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Technical factor to consider and compare in choosing IEM ?

post #1 of 23
Thread Starter 

Hi All,

 

Can anyone please guide me or explain to me as to why when buying IEM, I should not focus on the number of armature (BA) driver only, because some people say that crossover and multiple bore is also need to be considered as well.

 

how about sound range and impedance ? what determines an IEM need amplification or not ?

 

Thanks.

post #2 of 23

From what I know, there's crossover designs like Westone that use 1x drivers each for low, mid and high frequencies, along with a 3 way crossover.

Then there's Shure that uses 3 drivers also (SE535), but in 2x mid-low + 1 high freq order, and a 2 way crossover.

 

But the sound is all about the tuning, and you cannot say 3 drivers are better than 2.

 

Some goes for bores. 

 

So you should look at the frequency response to get a rough idea where the sound lies.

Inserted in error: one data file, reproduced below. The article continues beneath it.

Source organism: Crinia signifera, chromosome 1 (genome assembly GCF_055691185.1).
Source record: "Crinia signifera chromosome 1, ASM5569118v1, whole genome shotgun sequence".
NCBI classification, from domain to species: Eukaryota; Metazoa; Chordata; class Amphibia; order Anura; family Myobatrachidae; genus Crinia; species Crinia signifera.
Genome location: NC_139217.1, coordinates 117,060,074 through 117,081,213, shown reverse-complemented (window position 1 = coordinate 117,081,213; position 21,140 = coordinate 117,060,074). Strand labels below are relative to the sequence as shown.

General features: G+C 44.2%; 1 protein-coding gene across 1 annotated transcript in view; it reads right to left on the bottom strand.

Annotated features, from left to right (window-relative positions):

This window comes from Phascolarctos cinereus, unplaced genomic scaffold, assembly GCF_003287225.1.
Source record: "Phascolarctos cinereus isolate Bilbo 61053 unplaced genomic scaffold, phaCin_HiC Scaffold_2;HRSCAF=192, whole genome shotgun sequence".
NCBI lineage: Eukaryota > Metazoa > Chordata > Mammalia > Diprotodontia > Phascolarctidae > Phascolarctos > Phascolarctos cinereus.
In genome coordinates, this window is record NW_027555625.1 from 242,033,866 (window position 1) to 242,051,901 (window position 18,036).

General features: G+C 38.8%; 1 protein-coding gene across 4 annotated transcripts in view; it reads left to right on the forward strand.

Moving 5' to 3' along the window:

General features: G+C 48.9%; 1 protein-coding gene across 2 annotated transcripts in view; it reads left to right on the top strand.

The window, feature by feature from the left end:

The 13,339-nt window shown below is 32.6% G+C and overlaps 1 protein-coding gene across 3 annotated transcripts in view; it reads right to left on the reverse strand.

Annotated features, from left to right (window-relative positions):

post #3 of 23
Thread Starter 
Quote:
Originally Posted by proton007 View Post

From what I know, there's crossover designs like Westone that use 1x drivers each for low, mid and high frequencies, along with a 3 way crossover.

Then there's Shure that uses 3 drivers also (SE535), but in 2x mid-low + 1 high freq order, and a 2 way crossover.

 

But the sound is all about the tuning, and you cannot say 3 drivers are better than 2.

 

Some goes for bores. 

 

So you should look at the frequency response to get a rough idea where the sound lies.

Ah yes, so the factor to consider are as follows:

 

1. Number of Drivers

2. Crossover (more crossover means better sound quality)

3. Bores (Yes means better sounding)

4. Comfort

5. Isolation

6. Frequency response (at least within 20-20k Hz range)

7. Impedance (lower impedance means not needing amplification to produce sound clarity).